spotlight

If home is where my heart is, it's Hangzhou

Mar 19

A foreigner demonstrates how to make a cup of genuine Longjing tea.
A visitor learns to pack herbals in a Hangzhou traditional Chinese medicine pharmacy.

WALKING around Hangzhou, it’s not hard to find lingering signs from the G20 Summit in 2016.

Even a year and a half later, it’s all over buses, billboards, meaning that the G20 still marks a major moment for Hangzhou, placing it on an international stage like never before.

“International” is the buzzword taken away from the G20, and Hangzhou has definitely been taking big strides to become this. According to several article listings of the “best Chinese cities for expats,” Hangzhou is now up there, alongside bustling cities like Shanghai, Beijing, Shenzhen, Guangzhou and Chengdu as a top spot to live.

It’s been mind-blowing to witness Hangzhou’s transformation into an international city, with companies like Alibaba and better infrastructure, or “Ease of English,” as I like to call it. Even just this year there have been changes to the visa policy to encourage international students to pursue startups or careers in Hangzhou. And yet there is something about the word “international” that sparks both awe and anxiety for some people. “International Hangzhou,” key words during the G20, has become part of the continuing goal of improving Hangzhou. It means a more diverse array of opportunities and definite changes. But with these changes comes the fear that Hangzhou could lose what makes it Hangzhou.

As a friend of mine put it: “If Hangzhou becomes too international, it might not be my Hangzhou any more.”

Of course, as an expat, I welcome and applaud everything Hangzhou has been doing these past several years, and look forward to seeing it continue to change in the years to come.

But it’s got me thinking: What does it mean to be an “international city,” and how might it affect Hangzhou?

For those living in bigger cities such as Shanghai, Beijing or Guangzhou, the idea of an international city is nothing new. For a city like Shanghai, a simple walk along the Bund confirms its international flair; for every local Chinese shop, there’s a bakery or a bar not too far away.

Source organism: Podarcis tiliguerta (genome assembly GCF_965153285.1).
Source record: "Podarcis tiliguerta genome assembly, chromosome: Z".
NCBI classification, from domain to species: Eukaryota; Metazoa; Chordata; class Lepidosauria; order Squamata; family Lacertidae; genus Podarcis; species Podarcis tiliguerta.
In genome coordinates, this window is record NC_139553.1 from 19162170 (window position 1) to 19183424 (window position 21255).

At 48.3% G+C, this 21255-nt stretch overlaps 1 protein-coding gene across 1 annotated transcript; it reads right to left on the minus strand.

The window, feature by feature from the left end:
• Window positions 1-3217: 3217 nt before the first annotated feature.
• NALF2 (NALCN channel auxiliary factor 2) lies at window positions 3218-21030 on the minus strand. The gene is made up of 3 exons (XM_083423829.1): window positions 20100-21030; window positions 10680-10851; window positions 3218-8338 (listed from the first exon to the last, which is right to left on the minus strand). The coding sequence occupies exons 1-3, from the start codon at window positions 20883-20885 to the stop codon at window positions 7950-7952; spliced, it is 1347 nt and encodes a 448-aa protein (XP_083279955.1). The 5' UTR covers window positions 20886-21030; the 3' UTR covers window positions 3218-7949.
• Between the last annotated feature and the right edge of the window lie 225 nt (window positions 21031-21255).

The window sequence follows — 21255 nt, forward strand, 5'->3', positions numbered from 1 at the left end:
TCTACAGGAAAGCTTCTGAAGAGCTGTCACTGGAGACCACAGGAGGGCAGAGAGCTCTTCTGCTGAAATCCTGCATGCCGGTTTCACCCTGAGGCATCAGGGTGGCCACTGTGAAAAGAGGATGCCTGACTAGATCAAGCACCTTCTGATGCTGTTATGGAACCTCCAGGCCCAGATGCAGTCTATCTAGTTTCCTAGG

I doubt this is what Hangzhou will look like in the near future, but change has already been happening.

When I first came to Hangzhou in 2012, Metro line 1 hadn’t been built yet, and there were only a few expat hangouts downtown, like Vineyard or Maya Bar. Now, almost six years later, Hangzhou has three Metro lines and restaurants from all over the world.

For more traditionally-minded citizens, the idea of becoming an “International City” does come with some anxiety, namely in that Hangzhou would lose its “Hangzhou-ness” and become a generic big city found anywhere in the world.

What would it mean to have English everywhere? Wouldn’t that discourage people from learning Chinese? At what point do international elements overtake local culture?

When do bars and bakeries dominate local cuisine?

There is of course a chance of these fears being realized, but I don’t think it’s a very big chance, mostly because what makes Hangzhou so appealing for expats in the first place is how it still retains its feel of Chinese culture, despite being so big.

You can walk down the bustling Yan’an Road, amid malls and modern venues, but then you can walk along Beishan Road and be caught in the beauty of the camphor trees and old villas as they lead you to the hills where plaques describe their history amid the aroma of Dragonwell (Longjing) tea.

Hangzhou has already been balancing modernization and tradition for decades, and so I don’t think it would be all that different when it comes to balancing cultural relations.

“Internationalization” probably has different connotations for everyone.

For some, it means “becoming like the West,” but I don’t think that’s what will happen as Hangzhou continues to grow.

When I think of Hangzhou as an “international city,” I don’t think of it as a compromise of Chinese culture, but as an opportunity to add something new to a very grounded place, just like the mixture of both urban sprawl and mountain crawl that already makes this city so unique.

For me, an “international” Hangzhou is one with cultural exchange opportunities, such as those restaurants popping up that have become additions to Hangzhou’s cultural landscape, rather than replacements.

It’s a place that welcomes events and performers from all over the globe to show its citizens something new, while also offering venues for its traditions.

It’s a place that has “Ease of English” without erasing the Chinese. In short, my ideal “international” Hangzhou is a place where expats like me feel like we can make a home, despite it still being different from our former homes.

I think about my hometown sometimes when talk of “internationalization” comes up, because I grew up in a city that wasn’t quite sure what it would become: would it be a suburb of the nearby big city, or would it become a small town with a walkable downtown and local cafes?

In the end, it did both, offering big chain restaurants while still holding onto its more local charm.

I’m confident that Hangzhou can do this even better than my hometown.

And as more and more international talent comes to settle in this city, my friend and those worrying about Hangzhou’s Hangzhou-ness need not worry.

Hangzhou will always be Hangzhou: It’s why we expats have come to live here.

And it’s why it’s a great place to be.



email this | Printable View | share this: